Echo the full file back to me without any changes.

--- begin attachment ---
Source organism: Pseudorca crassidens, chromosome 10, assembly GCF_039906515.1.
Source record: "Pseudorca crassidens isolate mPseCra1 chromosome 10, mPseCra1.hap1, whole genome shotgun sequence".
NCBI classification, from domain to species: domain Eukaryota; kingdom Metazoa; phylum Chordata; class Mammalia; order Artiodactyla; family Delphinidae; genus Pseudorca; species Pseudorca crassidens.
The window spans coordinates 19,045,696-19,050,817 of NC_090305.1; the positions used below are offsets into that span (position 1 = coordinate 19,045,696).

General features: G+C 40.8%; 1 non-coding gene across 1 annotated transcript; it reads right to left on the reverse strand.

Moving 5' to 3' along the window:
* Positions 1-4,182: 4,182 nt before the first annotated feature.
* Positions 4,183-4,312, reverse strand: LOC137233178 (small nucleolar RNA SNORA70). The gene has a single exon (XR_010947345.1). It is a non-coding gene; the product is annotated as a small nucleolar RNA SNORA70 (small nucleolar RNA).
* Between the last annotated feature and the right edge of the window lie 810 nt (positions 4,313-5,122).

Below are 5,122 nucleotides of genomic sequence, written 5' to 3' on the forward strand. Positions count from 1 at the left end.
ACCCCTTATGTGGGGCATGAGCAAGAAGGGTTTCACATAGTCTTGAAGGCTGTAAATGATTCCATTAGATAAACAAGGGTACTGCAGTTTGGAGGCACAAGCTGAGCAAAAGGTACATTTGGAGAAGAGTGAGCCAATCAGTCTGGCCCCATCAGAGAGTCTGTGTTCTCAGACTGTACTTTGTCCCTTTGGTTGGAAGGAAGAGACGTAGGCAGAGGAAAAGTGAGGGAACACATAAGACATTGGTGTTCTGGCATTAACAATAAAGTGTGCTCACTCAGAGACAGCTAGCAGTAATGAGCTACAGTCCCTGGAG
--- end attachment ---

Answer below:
Source organism: Pseudorca crassidens, chromosome 10, assembly GCF_039906515.1.
Source record: "Pseudorca crassidens isolate mPseCra1 chromosome 10, mPseCra1.hap1, whole genome shotgun sequence".
NCBI classification, from domain to species: domain Eukaryota; kingdom Metazoa; phylum Chordata; class Mammalia; order Artiodactyla; family Delphinidae; genus Pseudorca; species Pseudorca crassidens.
The window spans coordinates 19,045,696-19,050,817 of NC_090305.1; the positions used below are offsets into that span (position 1 = coordinate 19,045,696).

General features: G+C 40.8%; 1 non-coding gene across 1 annotated transcript; it reads right to left on the reverse strand.

Moving 5' to 3' along the window:
* Positions 1-4,182: 4,182 nt before the first annotated feature.
* Positions 4,183-4,312, reverse strand: LOC137233178 (small nucleolar RNA SNORA70). The gene has a single exon (XR_010947345.1). It is a non-coding gene; the product is annotated as a small nucleolar RNA SNORA70 (small nucleolar RNA).
* Between the last annotated feature and the right edge of the window lie 810 nt (positions 4,313-5,122).

Below are 5,122 nucleotides of genomic sequence, written 5' to 3' on the forward strand. Positions count from 1 at the left end.
ACCCCTTATGTGGGGCATGAGCAAGAAGGGTTTCACATAGTCTTGAAGGCTGTAAATGATTCCATTAGATAAACAAGGGTACTGCAGTTTGGAGGCACAAGCTGAGCAAAAGGTACATTTGGAGAAGAGTGAGCCAATCAGTCTGGCCCCATCAGAGAGTCTGTGTTCTCAGACTGTACTTTGTCCCTTTGGTTGGAAGGAAGAGACGTAGGCAGAGGAAAAGTGAGGGAACACATAAGACATTGGTGTTCTGGCATTAACAATAAAGTGTGCTCACTCAGAGACAGCTAGCAGTAATGAGCTACAGTCCCTGGAG